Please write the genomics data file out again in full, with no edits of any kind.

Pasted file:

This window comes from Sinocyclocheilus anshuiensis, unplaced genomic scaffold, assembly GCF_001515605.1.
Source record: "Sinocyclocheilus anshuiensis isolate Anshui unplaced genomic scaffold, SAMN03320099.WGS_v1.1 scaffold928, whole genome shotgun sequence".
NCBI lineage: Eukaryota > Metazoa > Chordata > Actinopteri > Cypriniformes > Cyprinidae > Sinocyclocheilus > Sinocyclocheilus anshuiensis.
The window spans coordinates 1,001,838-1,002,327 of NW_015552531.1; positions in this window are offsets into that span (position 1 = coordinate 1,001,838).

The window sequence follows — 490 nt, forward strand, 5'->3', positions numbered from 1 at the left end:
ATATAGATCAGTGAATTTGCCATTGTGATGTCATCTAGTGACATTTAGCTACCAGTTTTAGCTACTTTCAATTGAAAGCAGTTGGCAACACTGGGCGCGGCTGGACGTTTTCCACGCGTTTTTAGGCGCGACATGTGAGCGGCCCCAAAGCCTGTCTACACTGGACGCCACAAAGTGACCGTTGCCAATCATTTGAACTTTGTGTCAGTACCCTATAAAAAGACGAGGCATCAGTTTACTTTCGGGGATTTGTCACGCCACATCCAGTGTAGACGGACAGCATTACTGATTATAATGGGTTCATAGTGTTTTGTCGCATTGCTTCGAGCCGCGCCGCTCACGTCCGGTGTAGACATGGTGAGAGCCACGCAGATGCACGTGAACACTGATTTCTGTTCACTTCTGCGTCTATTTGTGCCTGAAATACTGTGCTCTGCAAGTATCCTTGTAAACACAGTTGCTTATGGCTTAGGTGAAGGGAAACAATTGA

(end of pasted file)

This window comes from Sinocyclocheilus anshuiensis, unplaced genomic scaffold, assembly GCF_001515605.1.
Source record: "Sinocyclocheilus anshuiensis isolate Anshui unplaced genomic scaffold, SAMN03320099.WGS_v1.1 scaffold928, whole genome shotgun sequence".
NCBI lineage: Eukaryota > Metazoa > Chordata > Actinopteri > Cypriniformes > Cyprinidae > Sinocyclocheilus > Sinocyclocheilus anshuiensis.
The window spans coordinates 1,001,838-1,002,327 of NW_015552531.1; positions in this window are offsets into that span (position 1 = coordinate 1,001,838).

The window sequence follows — 490 nt, forward strand, 5'->3', positions numbered from 1 at the left end:
ATATAGATCAGTGAATTTGCCATTGTGATGTCATCTAGTGACATTTAGCTACCAGTTTTAGCTACTTTCAATTGAAAGCAGTTGGCAACACTGGGCGCGGCTGGACGTTTTCCACGCGTTTTTAGGCGCGACATGTGAGCGGCCCCAAAGCCTGTCTACACTGGACGCCACAAAGTGACCGTTGCCAATCATTTGAACTTTGTGTCAGTACCCTATAAAAAGACGAGGCATCAGTTTACTTTCGGGGATTTGTCACGCCACATCCAGTGTAGACGGACAGCATTACTGATTATAATGGGTTCATAGTGTTTTGTCGCATTGCTTCGAGCCGCGCCGCTCACGTCCGGTGTAGACATGGTGAGAGCCACGCAGATGCACGTGAACACTGATTTCTGTTCACTTCTGCGTCTATTTGTGCCTGAAATACTGTGCTCTGCAAGTATCCTTGTAAACACAGTTGCTTATGGCTTAGGTGAAGGGAAACAATTGA